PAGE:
WB: the Internet has hyper-charged some tendencies that were already there. When I listen to all the fear and anxiety that so many people I care about are feeling, I have mixed reactions. Because on the one hand, I think there's a lot of legitimately scary things going on. But on the other hand, it seems like it's also a manifestation of the media consumption patterns and environment that we live in. We have a 24-hour news cycle that is run, both on cable news and on the Internet, on a for-profit basis. The way they make money is they keep us engaged. And the way that we get engaged is making sure we feel emotional. So show me an action movie where the bomb gets stopped at 10 minutes. It always has got to go down to one second. And I think there are a lot of ticking bombs in American democracy at all times.


EG: And one of the bombs has been removed.


WB: Well, everybody who has watched Donald Trump for the last four years shouldn't be surprised that he's not conceding the election. And if I put myself in Mitch McConnell's position (which is not something I do that often), I think I would probably play it exactly the way he's playing it, which is to say he wants his base to continue to be excited and engaged and angry. And to do that, de-legitimizing the next president is a great tool. We learned that with the birther controversy. Part of what propelled Donald Trump to office was the excitement and feelings of rage and everyone getting into a tizzy over the idea that Barack Obama wasn't American. And without drawing equivalency between these things, I would say that for liberals, the Florida recount and the action of the Supreme Court in 2000 led to a feeling that George W. Bush fundamentally wasn't a legitimate president. I think that in some ways, many of the things surrounding the Clintons from the beginning of that administration, whether it was Whitewater or the impeachment that came later, or just the kind of thing that Toni Morrison was talking about when she called Clinton "the first black President." She obviously didn't mean that he was Black, but she meant that his legitimacy was being questioned in a fundamental way by the right. So if you follow those examples, the last time that we had a president who a good portion of the country didn't think of as fundamentally illegitimate was H.W. Bush? That was a long time ago— the year I was born— ’88. I'm looking over the last 30 years and seeing that every time we have a new president, there is a need to create a narrative that keeps the people who lost feeling like they haven't actually been defeated by the will of their fellow voters but that they've been defeated by something nefarious.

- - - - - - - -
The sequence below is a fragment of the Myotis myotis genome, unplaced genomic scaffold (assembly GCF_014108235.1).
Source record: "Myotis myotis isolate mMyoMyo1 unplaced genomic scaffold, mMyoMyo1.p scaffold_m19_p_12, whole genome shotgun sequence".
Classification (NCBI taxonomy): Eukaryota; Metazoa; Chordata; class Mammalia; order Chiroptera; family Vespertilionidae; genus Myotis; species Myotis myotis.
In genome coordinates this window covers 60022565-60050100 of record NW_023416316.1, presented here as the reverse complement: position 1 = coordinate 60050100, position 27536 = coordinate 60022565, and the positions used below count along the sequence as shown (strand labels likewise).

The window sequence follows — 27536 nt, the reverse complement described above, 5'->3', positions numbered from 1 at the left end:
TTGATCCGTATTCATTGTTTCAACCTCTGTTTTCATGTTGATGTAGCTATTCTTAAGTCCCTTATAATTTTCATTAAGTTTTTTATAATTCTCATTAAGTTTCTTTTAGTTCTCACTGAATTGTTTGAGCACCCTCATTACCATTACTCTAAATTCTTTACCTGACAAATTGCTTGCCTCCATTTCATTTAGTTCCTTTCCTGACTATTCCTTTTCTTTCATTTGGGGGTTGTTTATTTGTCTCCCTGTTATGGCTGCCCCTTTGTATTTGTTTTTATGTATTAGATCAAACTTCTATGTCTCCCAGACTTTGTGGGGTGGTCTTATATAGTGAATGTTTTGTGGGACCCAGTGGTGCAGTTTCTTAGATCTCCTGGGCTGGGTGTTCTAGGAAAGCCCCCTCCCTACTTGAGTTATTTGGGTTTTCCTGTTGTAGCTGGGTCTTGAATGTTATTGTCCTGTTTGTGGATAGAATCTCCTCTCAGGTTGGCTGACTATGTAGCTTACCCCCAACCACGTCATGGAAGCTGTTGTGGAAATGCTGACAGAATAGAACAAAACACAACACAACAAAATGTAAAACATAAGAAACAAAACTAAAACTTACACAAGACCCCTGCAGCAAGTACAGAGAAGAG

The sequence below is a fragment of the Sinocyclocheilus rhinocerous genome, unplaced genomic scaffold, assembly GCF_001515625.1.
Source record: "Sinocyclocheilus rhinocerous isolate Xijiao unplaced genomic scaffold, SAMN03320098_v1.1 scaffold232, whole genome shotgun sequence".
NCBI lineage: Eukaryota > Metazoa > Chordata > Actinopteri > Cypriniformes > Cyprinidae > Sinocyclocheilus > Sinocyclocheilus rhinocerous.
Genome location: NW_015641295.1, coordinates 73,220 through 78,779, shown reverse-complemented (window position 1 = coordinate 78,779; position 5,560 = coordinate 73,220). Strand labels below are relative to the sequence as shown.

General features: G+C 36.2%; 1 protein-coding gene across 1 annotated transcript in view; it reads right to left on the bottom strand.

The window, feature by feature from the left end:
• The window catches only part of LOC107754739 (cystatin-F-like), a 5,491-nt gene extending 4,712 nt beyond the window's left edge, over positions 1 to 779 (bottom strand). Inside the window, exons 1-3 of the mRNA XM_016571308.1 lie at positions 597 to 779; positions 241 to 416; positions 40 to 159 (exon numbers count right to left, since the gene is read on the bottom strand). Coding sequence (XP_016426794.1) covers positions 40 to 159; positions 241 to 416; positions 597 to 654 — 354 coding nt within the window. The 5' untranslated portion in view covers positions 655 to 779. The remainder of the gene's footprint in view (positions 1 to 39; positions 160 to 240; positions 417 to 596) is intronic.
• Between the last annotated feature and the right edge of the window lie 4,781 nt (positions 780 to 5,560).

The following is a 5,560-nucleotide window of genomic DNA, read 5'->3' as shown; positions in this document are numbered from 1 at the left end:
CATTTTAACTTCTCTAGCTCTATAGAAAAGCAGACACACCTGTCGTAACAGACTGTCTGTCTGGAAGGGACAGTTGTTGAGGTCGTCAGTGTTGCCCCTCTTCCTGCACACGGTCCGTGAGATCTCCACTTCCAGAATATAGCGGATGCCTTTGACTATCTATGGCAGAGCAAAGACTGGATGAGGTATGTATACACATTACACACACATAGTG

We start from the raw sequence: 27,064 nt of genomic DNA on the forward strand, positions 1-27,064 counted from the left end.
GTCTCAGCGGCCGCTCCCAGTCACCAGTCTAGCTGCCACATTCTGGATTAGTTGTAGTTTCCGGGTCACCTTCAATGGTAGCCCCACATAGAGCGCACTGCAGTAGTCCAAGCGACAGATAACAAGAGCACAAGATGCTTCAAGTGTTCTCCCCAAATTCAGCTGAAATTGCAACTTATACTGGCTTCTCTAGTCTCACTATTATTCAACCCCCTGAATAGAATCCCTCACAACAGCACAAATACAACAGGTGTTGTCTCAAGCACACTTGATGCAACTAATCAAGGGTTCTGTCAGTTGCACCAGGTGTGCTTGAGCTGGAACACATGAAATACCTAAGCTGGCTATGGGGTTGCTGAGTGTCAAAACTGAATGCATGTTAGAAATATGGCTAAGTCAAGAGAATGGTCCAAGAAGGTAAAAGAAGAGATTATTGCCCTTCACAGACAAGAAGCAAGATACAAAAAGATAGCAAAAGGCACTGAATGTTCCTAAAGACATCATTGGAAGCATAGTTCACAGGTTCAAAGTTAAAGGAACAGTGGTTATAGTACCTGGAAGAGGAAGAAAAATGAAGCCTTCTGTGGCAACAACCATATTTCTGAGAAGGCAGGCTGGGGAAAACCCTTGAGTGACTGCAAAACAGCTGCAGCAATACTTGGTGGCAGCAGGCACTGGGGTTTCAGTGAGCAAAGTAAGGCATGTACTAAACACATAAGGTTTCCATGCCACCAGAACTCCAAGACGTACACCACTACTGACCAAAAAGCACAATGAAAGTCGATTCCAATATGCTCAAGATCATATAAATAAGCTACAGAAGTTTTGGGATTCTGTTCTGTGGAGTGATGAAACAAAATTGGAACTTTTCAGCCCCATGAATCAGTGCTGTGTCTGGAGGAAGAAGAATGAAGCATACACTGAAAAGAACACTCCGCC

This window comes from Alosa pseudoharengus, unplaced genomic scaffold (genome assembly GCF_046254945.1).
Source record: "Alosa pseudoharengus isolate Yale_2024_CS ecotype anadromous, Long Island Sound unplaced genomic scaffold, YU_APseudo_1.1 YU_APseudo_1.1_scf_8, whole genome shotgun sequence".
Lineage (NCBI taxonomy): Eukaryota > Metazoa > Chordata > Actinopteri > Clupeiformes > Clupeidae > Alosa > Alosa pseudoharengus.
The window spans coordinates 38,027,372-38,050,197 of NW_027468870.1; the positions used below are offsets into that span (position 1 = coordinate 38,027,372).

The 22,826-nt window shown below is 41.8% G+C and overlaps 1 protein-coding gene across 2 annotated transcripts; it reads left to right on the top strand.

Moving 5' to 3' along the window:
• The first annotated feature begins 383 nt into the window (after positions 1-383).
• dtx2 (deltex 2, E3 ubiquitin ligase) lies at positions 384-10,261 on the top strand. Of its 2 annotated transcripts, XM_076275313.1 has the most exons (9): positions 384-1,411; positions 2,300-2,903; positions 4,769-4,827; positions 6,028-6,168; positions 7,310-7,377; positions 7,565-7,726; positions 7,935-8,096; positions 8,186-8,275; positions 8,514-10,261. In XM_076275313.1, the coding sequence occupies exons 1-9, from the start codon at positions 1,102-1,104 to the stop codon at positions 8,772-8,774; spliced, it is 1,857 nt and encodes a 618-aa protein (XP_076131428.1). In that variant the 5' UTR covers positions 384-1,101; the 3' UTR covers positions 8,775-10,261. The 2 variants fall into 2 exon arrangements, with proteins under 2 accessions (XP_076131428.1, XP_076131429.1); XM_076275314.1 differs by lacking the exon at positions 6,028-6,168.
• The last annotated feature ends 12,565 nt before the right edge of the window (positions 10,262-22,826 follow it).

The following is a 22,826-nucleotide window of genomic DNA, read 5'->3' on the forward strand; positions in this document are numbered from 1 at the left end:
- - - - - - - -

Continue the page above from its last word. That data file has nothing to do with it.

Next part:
EG: You’re so right! I have never thought about it that way.